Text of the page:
Boring is a Great Privilege

If I were a drink, I’d be tap water served eerie still, unshaken and not stirred. As a cereal, I could ‘outbran’ bran. And as ice cream, I’m the kind you get when “Plain Vanilla” just seems a little too adventurous.

I’m a boring guy.

I eat dinner earlier at a time where even senior citizens would make fun of me. I prefer muted colors. The hardest thing I’ve had to drink was Mike’s Hard Water® from my shower. I haven’t had a birthday party since age 8. The last time I went out after dark was to check the mail.

I’m boring autistic.

So not only am I boring, I’m an autistic boring. Even among autistic advocates: I’m not “hip,” I don’t have cool multicolored hair, and I still think “vibe” is a noun and not a verb.

I’m old, I’m a homeowner, I’m a dad, and I have a job and career I’ve held for over a decade. And I’m autistic. That doesn’t really connect with a lot of the autistic audience who is younger, still finding their way around themselves, their lives, their present and future. Of course you “vibe” with someone more like you, only cooler. Not “less like you” and “way uncooler.”

But that’s not every autistic audience. That’s not every autistic advocate and ally.

Some groups, companies, organizations: they’re boring too. They’ll nod inside when you bring up autism advocacy, but they’ll recoil as soon as they see a visible face piercing. They’ll say they embrace and support autistic initiatives, but whoo boy hold on, not if it means, you know, “having weird colored hair.”

It’s not bad to be boring. It can be bad to want boring.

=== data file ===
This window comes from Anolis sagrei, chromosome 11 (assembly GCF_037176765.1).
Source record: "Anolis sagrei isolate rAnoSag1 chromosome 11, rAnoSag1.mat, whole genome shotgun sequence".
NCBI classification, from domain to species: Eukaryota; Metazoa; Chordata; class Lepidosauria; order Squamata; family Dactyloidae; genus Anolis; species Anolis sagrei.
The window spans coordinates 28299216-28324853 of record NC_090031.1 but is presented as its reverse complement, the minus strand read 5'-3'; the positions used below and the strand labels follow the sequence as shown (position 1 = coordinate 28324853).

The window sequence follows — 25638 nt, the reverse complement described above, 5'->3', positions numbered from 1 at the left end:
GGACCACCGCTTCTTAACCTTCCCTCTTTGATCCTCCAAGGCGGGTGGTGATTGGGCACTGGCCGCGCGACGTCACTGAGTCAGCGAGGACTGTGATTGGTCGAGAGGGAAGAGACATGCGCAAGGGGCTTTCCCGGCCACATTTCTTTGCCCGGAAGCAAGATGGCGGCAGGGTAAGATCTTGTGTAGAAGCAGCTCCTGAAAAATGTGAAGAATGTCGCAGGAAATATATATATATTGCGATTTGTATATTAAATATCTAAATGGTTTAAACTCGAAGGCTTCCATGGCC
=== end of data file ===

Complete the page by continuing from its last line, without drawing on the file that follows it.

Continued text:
Boring is my privilege.

For all the uphill traction that genuine, authentic, “weird,” hip, and otherwise non-boring autistic advocates would face in the boring bastions — I don’t face that. I love that many passionate autism allies are authentically themselves, acerbic, and colorful, and dedicated their voices to bettering neurodivergent lives.

It’s a shame that many more boring places and spaces aren’t ready to embrace you.

But they embrace me. They see my straight laces, my straight edges. They think, “Well, he looks like a put together young man with a well-tended rolodex. THIS is the kind of autistic advocacy we can tolerate.”

Boring privilege is my weapon.

Because guess what they hear as soon as they make the mistake of letting me in the lobby? Of thinking that my plainer-than-vanilla, more-boring-than-bran veneer would somehow let them off the hook? Of assuming that I’ll have “more institutionally friendly” autism guidance fit for people who wear collared shirts?


To learn more about autism from an autistic person’s perspective, follow & subscribe to The Life Autistic here and on YouTube — or follow the more whimsical, spontaneous, and amusing content on Instagram.

Oh, latest episode! Enjoy.


Save Yourself: Why Autistic Self-Advocacy Matters

I love my daughters dearly, but when two of them woke up from their naps right as I was signing into a meeting that I couldn’t postpone much further — well, I still love them, but the dry-twig bundle of my sanity began snapping.

“You know, this just isn’t going to happen. I’m so sorry.” I apologized, aborting out of this meeting just as soon as it began.

My youngest was crying, my second-youngest was about to lock herself out of the iPad, and I was scarcely holding any part of these situations together.

Yes, interruptions happen. Yes, I’ve given myself room for calamity. But even with (MAXIMUM SARCASM QUOTES) “high functioning” autism, I found this strange intersection of events (kids waking, meeting needing to happen, internet being down) all tripping a wire that made me feel like my day’s foundation shifted far forward far too soon.

And that’s just it.

In the autistic experience, you can kinda “manage,” until you can’t. I felt like I’d been hit with an out of body phase shift that just undercut the range of expectations — it hits you in the core, and while it keeps the shelves up, the plates and cups come tumbling down from that plane shift.

It felt bad, and it was bad.

Sometimes I’ve got to duck a little early and “be 100% dad” whilst at work, but 40 minutes early felt just too soon, ripping my headspace out of place.

You may be reading this and think: “Yeah man, it happens.”

I know it happens. And that’s just The Life Autistic – getting wrecked by these sorts of things.

So here’s where it got interesting.